7. Stranges, S., Samaraweera, P. C., Taggart, F., Kandala, N. B., & Stewart-Brown, S. (2014). Major health-related behaviours and mental well-being in the general population: the Health Survey for England. BMJ Open, 4(9), e005878.
  8. Colangelo, L. A., He, K., Whooley, M. A., Daviglus, M. L., & Liu, K. (2009). Higher dietary intake of long-chain omega-3 polyunsaturated fatty acids is inversely associated with depressive symptoms in women. Nutrition, 25(10), 1011-1019.
  9. Lespérance, F., Frasure-Smith, N., St-André, E., Turecki, G., Lespérance, P., & Wisniewski, S. R. (2010). The efficacy of omega-3 supplementation for major depression: a randomized controlled trial. The Journal of Clinical Psychiatry, 72(8), 1-478.
  10. Mizoue, T., Kochi, T., Akter, S., Eguchi, M., Kurotani, K., Tsuruoka, H., ... & Nanri, A. (2015). Low serum 25-hydroxyvitamin D concentrations are associated with increased likelihood of having depressive symptoms among Japanese workers. The Journal of Nutrition, 145(3), 541-546.
  11. Jääskeläinen, T., Knekt, P., Suvisaari, J., Männistö, S., Partonen, T., Sääksjärvi, K., ... & Lindfors, O. (2015). Higher serum 25-hydroxyvitamin D concentrations are related to a reduced risk of depression. British Journal of Nutrition, 113(09), 1418-1426.
  12. Ganji, V., Milone, C., Cody, M. M., McCarty, F., & Wang, Y. T. (2010). Serum vitamin D concentrations are related to depression in young adult US population: the Third National Health and Nutrition Examination Survey. International Archives of Medicine, 3(1), 1.
  13. Dahlquist, D. T., Dieter, B. P., & Koehle, M. S. (2015). Plausible ergogenic effects of vitamin D on athletic performance and recovery. Journal of the International Society of Sports Nutrition, 12(1), 1-12.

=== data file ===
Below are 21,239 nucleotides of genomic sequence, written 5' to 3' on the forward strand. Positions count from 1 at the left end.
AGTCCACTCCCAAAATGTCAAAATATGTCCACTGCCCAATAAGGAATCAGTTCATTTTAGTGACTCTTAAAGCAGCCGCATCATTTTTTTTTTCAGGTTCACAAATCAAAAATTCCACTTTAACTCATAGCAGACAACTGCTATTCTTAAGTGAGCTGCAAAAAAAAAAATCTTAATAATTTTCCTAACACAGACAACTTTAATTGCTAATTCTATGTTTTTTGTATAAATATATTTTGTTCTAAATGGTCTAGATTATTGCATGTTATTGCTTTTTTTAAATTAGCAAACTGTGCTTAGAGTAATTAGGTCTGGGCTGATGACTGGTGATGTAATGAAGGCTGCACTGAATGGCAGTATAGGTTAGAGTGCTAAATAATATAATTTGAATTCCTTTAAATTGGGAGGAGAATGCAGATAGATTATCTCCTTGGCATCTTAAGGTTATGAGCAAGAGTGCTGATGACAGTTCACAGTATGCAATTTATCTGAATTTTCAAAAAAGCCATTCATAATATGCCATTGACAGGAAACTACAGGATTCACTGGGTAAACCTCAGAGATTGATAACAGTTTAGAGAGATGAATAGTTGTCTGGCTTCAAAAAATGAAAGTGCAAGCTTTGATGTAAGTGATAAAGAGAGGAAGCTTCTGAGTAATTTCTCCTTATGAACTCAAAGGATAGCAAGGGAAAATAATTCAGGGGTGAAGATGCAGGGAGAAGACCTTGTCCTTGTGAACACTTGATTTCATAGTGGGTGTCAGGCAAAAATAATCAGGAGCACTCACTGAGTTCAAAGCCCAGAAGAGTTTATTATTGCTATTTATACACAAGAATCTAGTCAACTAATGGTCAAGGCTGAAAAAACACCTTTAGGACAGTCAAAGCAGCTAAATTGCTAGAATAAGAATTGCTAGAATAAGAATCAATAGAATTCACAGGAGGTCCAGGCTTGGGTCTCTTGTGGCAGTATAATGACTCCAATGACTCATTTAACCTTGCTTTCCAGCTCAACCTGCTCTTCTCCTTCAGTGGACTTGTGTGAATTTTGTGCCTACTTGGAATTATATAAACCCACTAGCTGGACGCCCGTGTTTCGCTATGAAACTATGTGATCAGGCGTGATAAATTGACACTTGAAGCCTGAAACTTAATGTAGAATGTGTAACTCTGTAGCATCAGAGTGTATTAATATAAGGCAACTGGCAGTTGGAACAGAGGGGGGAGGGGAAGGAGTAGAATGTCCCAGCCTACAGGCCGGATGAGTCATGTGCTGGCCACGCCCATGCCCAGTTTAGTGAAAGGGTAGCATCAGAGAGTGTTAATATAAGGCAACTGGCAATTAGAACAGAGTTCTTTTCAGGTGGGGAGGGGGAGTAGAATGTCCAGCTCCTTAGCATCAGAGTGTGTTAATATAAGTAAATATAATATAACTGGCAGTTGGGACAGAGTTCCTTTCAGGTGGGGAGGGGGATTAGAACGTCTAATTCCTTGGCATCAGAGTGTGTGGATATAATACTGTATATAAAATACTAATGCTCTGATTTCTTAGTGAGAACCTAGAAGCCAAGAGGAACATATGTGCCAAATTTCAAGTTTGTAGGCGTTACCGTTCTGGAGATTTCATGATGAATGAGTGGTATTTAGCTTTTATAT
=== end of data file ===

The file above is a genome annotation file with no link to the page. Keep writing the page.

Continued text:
14. Conner, T. S., Richardson, A. C., & Miller, J. C. (2015). Optimal serum selenium concentrations are associated with lower depressive symptoms and negative mood among young adults. The Journal of Nutrition, 145(1), 59-65.
  15. Battenberg, E. F., Hoffer, B. J., Bloom, F. E., & Steiner, A. L. (1972). Selenium: Biochemical Role as a Component of Glutathione Peroxidase. Journal of Histochemistry and Cytochemistry, 20, 293.
  16. Bravo, J. A., Forsythe, P., Chew, M. V., Escaravage, E., Savignac, H. M., Dinan, T. G., ... & Cryan, J. F. (2011). Ingestion of Lactobacillus strain regulates emotional behavior and central GABA receptor expression in a mouse via the vagus nerve. Proceedings of the National Academy of Sciences, 108(38), 16050-16055.
  17. Moorthy, D., Peter, I., Scott, T. M., Parnell, L. D., Lai, C. Q., Crott, J. W., ... & Tucker, K. L. (2012). Status of vitamins B-12 and B-6 but not of folate, homocysteine, and the methylenetetrahydrofolate reductase C677T polymorphism are associated with impaired cognition and depression in adults. The Journal of Nutrition, 142(8), 1554-1560.
  18. Akbaraly, T. N., Brunner, E. J., Ferrie, J. E., Marmot, M. G., Kivimaki, M., & Singh-Manoux, A. (2009). Dietary pattern and depressive symptoms in middle age. The British Journal of Psychiatry, 195(5), 408-413.
  19. Pham, N. M., Nanri, A., Kurotani, K., Kuwahara, K., Kume, A., Sato, M., ... & Mizoue, T. (2014). Green tea and coffee consumption is inversely associated with depressive symptoms in a Japanese working population. Public Health Nutrition, 17(03), 625-633.
  20. Nobre, A. C., Rao, A., & Owen, G. N. (2008). L-theanine, a natural constituent in tea, and its effect on mental state. Asia Pacific Journal of Clinical Nutrition, 17(suppl 1), 167-168.

About the Author

Matthew Kadey, MS, RD

Matthew Kadey, MS, RD

Matthew Kadey, MSc., is a registered dietitian based in Waterloo, Ontario, Canada. He works full-time as a freelance nutrition writer...

View all articles by this author